All About the Empire State Building

Once the tallest building in the world, the Empire State Building remains an impressive feat of engineering and art, and a symbol of New York's prosperity. Truly, it's named for New York's other nickname, the Empire State, and it's a perfect side trip attraction for exploring the city from above or learning about her historic charms in the educational exhibits. Student groups anticipating a learning adventure will benefit greatly from climbing (or riding the elevator) to the top of the world on a building like no other.

86 years ago, construction started on the world's tallest building. The Chrysler Building preceded it and prompted the building's designer, William F. Lamb, to think greater. Where many buildings are designed around its base, the architect and his firm put the focus higher up, up in the air above New York City. The visual focus of the building would be its height, so they designed her from the top down. Construction began on St. Patrick's Day, 1930 and utilized roughly 3,400 workers including immigrants from Europe and Native American iron workers from the Montreal region.

As the Empire State Building was getting underway, the Chrysler Building and others were vying for that top ranking as highest building. When the Chrysler Building finished construction in 1930, it beat out 40 Wall Street for the title, but the Empire State Building was hot on its tails. April 11, 1931, she was finished 12 days ahead of schedule with over 400 feet on the Chrysler Building, including the spire. While the Chrysler Building only held the distinction of being the world's tallest for 11 months, the Empire State Building was top dog for 39 years, only to be replaced by the original World Trade Center's North Tower in 1970. Even today, the Empire State Building is the second tallest in New York City, fifth in the whole United States, and 29th in the world.

It's certainly an impressive feat for early 20th century engineering, that redesigned the New York skyline and created a cultural icon for generations. A national landmark and voted the top spot of America's Favorite Architecture by the American Institute of Architects, the Empire State Building is more than just a record breaker. It's an institution of the city, a check mark on everyone's bucket list, and a symbol of hope, freedom, and the indelible spirit of the American Dream that pushes people to do better, be greater.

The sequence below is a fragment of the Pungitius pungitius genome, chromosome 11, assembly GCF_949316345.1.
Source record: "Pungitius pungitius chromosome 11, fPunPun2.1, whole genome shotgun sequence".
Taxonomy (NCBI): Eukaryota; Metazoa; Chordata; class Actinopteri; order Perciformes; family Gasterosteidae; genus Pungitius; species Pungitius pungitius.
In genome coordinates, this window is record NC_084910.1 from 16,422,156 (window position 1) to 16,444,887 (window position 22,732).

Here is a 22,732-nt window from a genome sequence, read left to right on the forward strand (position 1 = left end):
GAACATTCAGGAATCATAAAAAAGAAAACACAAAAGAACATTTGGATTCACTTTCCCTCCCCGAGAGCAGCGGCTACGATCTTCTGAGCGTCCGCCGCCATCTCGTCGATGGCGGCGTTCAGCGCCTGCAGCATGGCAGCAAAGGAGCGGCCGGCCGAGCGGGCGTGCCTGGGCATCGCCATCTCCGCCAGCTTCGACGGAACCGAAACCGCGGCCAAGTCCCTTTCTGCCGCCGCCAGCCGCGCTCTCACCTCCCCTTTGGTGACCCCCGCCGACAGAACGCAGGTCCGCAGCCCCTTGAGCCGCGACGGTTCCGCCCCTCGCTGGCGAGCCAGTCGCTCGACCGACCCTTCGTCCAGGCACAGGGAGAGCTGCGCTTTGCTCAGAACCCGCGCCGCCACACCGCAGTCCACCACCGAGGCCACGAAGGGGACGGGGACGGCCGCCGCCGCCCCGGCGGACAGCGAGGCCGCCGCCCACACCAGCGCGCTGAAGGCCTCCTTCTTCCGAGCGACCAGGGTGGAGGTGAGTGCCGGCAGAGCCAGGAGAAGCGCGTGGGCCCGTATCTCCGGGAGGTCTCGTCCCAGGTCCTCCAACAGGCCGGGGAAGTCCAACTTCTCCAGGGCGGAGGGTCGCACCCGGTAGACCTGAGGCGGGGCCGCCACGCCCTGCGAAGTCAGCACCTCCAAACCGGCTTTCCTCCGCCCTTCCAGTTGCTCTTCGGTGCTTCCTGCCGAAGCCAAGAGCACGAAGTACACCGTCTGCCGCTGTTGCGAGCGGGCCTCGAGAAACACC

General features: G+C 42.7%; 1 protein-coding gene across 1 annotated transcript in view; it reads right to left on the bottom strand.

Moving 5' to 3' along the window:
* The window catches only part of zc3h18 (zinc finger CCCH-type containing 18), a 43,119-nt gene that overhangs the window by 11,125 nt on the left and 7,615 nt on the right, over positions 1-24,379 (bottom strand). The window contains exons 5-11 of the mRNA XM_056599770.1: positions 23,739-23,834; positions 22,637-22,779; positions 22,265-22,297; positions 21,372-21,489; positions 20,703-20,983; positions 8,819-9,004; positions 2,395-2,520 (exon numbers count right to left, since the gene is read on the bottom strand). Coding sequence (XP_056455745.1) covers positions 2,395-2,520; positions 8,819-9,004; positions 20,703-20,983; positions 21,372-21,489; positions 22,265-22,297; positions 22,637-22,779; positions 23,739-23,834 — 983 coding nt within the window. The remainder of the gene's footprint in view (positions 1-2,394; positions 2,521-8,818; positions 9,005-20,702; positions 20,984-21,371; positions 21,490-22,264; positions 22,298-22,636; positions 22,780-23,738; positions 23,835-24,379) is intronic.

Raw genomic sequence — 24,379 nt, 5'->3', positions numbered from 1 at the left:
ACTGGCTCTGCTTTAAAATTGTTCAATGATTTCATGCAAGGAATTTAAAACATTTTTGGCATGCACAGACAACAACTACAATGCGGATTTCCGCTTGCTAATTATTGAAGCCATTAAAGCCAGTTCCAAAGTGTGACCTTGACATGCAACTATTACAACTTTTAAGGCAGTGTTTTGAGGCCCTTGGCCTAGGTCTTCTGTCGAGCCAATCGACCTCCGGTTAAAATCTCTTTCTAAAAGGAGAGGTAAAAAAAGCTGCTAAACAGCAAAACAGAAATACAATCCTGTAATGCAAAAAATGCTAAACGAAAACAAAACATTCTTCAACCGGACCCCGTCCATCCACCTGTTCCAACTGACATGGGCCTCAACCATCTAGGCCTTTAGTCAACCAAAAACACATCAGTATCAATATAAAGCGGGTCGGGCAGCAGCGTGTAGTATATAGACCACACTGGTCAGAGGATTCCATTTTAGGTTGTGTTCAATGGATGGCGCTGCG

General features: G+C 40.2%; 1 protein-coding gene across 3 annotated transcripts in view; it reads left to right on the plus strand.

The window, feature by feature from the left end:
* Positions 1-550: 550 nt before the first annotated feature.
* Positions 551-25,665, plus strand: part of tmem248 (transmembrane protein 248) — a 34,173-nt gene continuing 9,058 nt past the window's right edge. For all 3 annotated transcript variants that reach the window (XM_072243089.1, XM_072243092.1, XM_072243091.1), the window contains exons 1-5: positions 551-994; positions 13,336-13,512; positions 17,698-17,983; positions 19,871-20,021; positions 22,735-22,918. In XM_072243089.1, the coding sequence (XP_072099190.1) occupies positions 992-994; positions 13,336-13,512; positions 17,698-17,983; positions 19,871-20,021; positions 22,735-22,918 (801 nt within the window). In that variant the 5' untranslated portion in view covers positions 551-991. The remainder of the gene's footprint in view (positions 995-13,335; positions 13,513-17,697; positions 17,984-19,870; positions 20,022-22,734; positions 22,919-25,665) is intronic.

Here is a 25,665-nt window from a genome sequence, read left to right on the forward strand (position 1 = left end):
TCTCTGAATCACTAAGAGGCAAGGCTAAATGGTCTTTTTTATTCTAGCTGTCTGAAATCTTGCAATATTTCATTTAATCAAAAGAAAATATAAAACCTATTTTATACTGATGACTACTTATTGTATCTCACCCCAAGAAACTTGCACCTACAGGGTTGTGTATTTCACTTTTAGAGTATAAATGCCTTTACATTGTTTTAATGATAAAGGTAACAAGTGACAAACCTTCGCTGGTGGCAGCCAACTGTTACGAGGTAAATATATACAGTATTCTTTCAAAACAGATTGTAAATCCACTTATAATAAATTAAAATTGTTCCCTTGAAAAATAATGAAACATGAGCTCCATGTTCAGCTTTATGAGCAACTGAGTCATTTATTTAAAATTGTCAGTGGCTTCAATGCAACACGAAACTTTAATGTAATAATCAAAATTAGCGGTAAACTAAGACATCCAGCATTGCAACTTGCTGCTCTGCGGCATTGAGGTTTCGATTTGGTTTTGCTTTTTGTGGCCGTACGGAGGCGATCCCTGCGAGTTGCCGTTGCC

Like I said, everyone wants to see the Empire State Building, and they should. Whether for educational motives or out of general interest because the Observation Deck is insanely high up, it's still a good idea to stop by. Over the years, the building has acquired more and more attractions to play up the impressiveness of the view. While these are fun as side notes, the Observation Deck is still what everyone comes for. To date, over 110 million people have visited the top of the Empire State Building, drawn by the power of looking down on the city, of being so near the clouds you feel as if you could touch them. There are two operational Observation Decks, one on the 86th floor and on the 102nd which is wholly enclosed. The 86th floor deck is the highest open air observational deck in the entire city and affords 360 degree views of the entire city. You can see clear to the Statue of Liberty on clear days, and spot Central Park, the Brooklyn Bridge, Times Square and more from that impressive height.

You've probably seen the Empire State Building and its observation decks in movies and on TV. Some of the most famous begin with An Affair to Remember, King Kong, and all the way through contemporary romantic comedies like Sleepless in Seattle among others.

However, like I said earlier, the Observation Decks aren't the only things you can find at the Empire State Building. First, there's the Visitors Center on the second floor, newly renovated and complete with an educational exhibit on the building's new sustainability projects. From there you'll probably head upwards toward the 86th floor deck in which case you'll pass the Dare to Dream exhibit on the 80th floor, where you will change elevators for the last leg of your journey. Here is an interesting portrayal of the building's construction process, the history of the project and the city torn by the Great Depression, and the lasting symbol for which the building stands. There are fascinating photographs and personal possessions, documents and artifacts to create a visual history.

Also on the 80th floor is the official gift shop, Empire: The Store, which is 3,000 square feet of souvenirs, gifts, branded products, and more. It's a beautiful, well lit, and colorful Art Deco space that will round out any Empire State Building experience with flair. The store is open daily from 8 am to 2 am, the same hours as the Observation Decks so you can always stop by the store on your way down.

As it is still a working office building, the Empire State Building is home to a number of shops and restaurants, including the delicious (yet pricey) State Bar and Grill as well as a Starbucks, Walgreens, Europa Cafe, Chipotle, and more.

For educational groups, there are a number of academic resources to aid in your visit. There is an education center through the Empire State Building providing educational programs and worksheets for teachers over elementary and middle school grades. You are welcome to download the audio tour and explore the skyline with added information but upon visiting one of the most iconic buildings in the world, you may feel you need nothing more than the view. It is spectacular.